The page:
Orion escapes both energy and temperature limitations, because nuclear fission releases a million times the energy of burning chemicals and because burning the fuel in discrete pulses and at a distance avoids high temperatures within the ship. In a chemical rocket, the fuel, heated by its own combustion, becomes the propellant. Orion’s propellant, distinct from the uranium or plutonium used as fuel, can be almost any cheap, inert material that is placed between the pusher and the bomb. It might be as light as polyethylene or as heavy as tungsten, and, on a long voyage might also include shipboard waste in addition to ice, frozen methane, or other material obtained from the surface of Mars, among the rings of Saturn, or elsewhere the ship decides to stop.
The propellant is vaporized into a jet of plasma by the bomb. In contrast to a rocket, which pushes the propellant away from the ship, Orion pushes the ship away from the propellant—by ejecting slow-moving propellant, igniting the bomb, and then bouncing some of the resulting fast-moving propellant off the bottom of the ship. The bomb debris hits the pusher at roughly a hundred times the speed of a rocket’s exhaust, producing temperatures that no rocket nozzle could withstand. For about one three-thousandth of a second the plasma stagnates against the pusher plate at a temperature of about 120,000 degrees. The time is too short for heat to penetrate the pusher, so the ship is able to survive an extended series of pulses, the way someone can run barefoot across a bed of coals without getting burnt. Even on an ambitious interplanetary mission, after several thousand explosions, the total plasma-pusher interaction time amounts to less than one second. The high temperatures are safely isolated, in both time and distance, from the ship.
The feature that sold Orion to ARPA in 1958, to the Air Force for seven years, and briefly to NASA in 1963, is its specific impulse—the standard measure for comparing the performance of different forms of propulsion in space. Formally defined as the propellant exhaust velocity divided by the acceleration of gravity, g, specific impulse (Isp) is measured in seconds and can be visualized, informally, as the length of time for which one pound of fuel can generate one pound (on Earth) in thrust. The best chemical rockets achieve a specific impulse of about 430, and reactor-driven nuclear rockets, using existing technology, might reach 1,000. Specific impulse varies as the square root of exhaust temperature, so an internal combustion rocket cannot achieve a much higher specific impulse without melting the ship.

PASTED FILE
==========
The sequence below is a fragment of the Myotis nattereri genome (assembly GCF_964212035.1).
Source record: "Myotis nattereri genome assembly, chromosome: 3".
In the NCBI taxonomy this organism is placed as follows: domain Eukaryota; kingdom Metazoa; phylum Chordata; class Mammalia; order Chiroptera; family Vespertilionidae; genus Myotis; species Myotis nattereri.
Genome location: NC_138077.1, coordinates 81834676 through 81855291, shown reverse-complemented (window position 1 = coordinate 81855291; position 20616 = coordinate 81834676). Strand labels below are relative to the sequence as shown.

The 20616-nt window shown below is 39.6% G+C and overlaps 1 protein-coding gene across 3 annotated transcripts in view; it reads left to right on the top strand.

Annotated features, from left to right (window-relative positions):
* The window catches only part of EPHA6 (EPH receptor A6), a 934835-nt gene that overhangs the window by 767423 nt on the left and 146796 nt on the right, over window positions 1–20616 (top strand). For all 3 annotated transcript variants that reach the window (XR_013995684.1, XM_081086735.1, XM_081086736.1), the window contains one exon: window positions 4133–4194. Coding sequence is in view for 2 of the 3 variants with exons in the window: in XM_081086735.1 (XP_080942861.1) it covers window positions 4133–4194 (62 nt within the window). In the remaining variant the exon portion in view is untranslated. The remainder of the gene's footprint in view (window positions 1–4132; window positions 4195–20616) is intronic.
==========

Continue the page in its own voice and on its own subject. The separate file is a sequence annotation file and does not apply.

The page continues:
Orion’s external combustion engine escapes this restriction, allowing far higher Isp: 2,000 to 3,000 for first-generation designs, 4,000 to 6,000 for larger vehicles using existing bombs, possibly an order of magnitude higher if the state of the art was advanced. Other technologies, such as nuclear-electric or solar-electric ion propulsion, offer high specific impulse, but only at very low thrust. Chemical rockets produce high thrust but low specific impulse. Only Orion offers both. And the larger the ship, the higher the Isp. Even the first-generation versions of Orion could, as aerospace historian Scott Lowther describes it, go from downtown Jackass Flats to Saturn orbit back to low earth orbit in a single stage.
Project Orion took place from 1957 to 1965 at General Atomic, a division of the General Dynamics Corporation established to develop peaceful uses for atomic energy, usually assumed to include everything nuclear except bombs. General Atomic was founded, in 1955, by Frederic de Hoffmann, a young physicist turned entrepreneur who sought to recapture the freewheeling spirit he had known at Los Alamos during the war. General Atomic attracted not only theoretical and experimental talent but the backing of politicians, financiers, and industrialists who, after the success of the Manhattan Project and its hydrogen-bomb successors, were eager to see what de Hoffmann’s colleagues might come up with next. There was a narrow window of opportunity between the launch of Sputnik and the commitment of the United States to an exclusively chemical approach to space. It was only a time like this and a place like General Atomic that gave a proposal as unorthodox as Orion a chance. Where else could a thirty-two-year-old physicist show up for work the day after Sputnik, start daydreaming about how many bombs it would take to put something the size of a nuclear submarine into orbit and spend the next seven years—with the support of General Dynamics, the AEC, the Air Force, and, to a small extent, even NASA—making a serious effort to get the idea off the ground?